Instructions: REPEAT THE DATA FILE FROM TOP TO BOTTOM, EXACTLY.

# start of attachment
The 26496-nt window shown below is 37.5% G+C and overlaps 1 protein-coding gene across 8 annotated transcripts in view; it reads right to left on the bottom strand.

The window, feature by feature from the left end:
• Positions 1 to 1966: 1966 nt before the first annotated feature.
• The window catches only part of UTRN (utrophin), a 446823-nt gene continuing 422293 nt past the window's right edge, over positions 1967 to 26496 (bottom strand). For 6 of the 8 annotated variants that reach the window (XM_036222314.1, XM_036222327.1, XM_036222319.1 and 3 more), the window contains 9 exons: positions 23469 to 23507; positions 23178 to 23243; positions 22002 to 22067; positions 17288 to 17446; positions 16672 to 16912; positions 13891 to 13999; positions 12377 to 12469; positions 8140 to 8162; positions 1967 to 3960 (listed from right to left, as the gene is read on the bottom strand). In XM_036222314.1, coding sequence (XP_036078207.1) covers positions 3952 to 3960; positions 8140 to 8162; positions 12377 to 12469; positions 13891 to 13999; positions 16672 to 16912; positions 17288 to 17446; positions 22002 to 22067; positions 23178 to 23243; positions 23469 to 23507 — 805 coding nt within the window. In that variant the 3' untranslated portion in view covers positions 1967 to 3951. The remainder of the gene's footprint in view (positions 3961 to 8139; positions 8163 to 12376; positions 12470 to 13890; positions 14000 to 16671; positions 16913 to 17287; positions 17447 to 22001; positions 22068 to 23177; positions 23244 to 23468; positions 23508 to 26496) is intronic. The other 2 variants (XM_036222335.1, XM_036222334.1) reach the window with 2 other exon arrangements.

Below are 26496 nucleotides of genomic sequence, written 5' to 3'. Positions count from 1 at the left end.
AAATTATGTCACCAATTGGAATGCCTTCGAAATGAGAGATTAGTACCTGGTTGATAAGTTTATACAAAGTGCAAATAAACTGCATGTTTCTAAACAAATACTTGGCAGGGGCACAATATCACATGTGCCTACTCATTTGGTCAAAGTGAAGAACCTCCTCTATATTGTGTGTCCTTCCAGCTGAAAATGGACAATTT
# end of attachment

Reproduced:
The 26496-nt window shown below is 37.5% G+C and overlaps 1 protein-coding gene across 8 annotated transcripts in view; it reads right to left on the bottom strand.

The window, feature by feature from the left end:
• Positions 1 to 1966: 1966 nt before the first annotated feature.
• The window catches only part of UTRN (utrophin), a 446823-nt gene continuing 422293 nt past the window's right edge, over positions 1967 to 26496 (bottom strand). For 6 of the 8 annotated variants that reach the window (XM_036222314.1, XM_036222327.1, XM_036222319.1 and 3 more), the window contains 9 exons: positions 23469 to 23507; positions 23178 to 23243; positions 22002 to 22067; positions 17288 to 17446; positions 16672 to 16912; positions 13891 to 13999; positions 12377 to 12469; positions 8140 to 8162; positions 1967 to 3960 (listed from right to left, as the gene is read on the bottom strand). In XM_036222314.1, coding sequence (XP_036078207.1) covers positions 3952 to 3960; positions 8140 to 8162; positions 12377 to 12469; positions 13891 to 13999; positions 16672 to 16912; positions 17288 to 17446; positions 22002 to 22067; positions 23178 to 23243; positions 23469 to 23507 — 805 coding nt within the window. In that variant the 3' untranslated portion in view covers positions 1967 to 3951. The remainder of the gene's footprint in view (positions 3961 to 8139; positions 8163 to 12376; positions 12470 to 13890; positions 14000 to 16671; positions 16913 to 17287; positions 17447 to 22001; positions 22068 to 23177; positions 23244 to 23468; positions 23508 to 26496) is intronic. The other 2 variants (XM_036222335.1, XM_036222334.1) reach the window with 2 other exon arrangements.

Below are 26496 nucleotides of genomic sequence, written 5' to 3'. Positions count from 1 at the left end.
AAATTATGTCACCAATTGGAATGCCTTCGAAATGAGAGATTAGTACCTGGTTGATAAGTTTATACAAAGTGCAAATAAACTGCATGTTTCTAAACAAATACTTGGCAGGGGCACAATATCACATGTGCCTACTCATTTGGTCAAAGTGAAGAACCTCCTCTATATTGTGTGTCCTTCCAGCTGAAAATGGACAATTT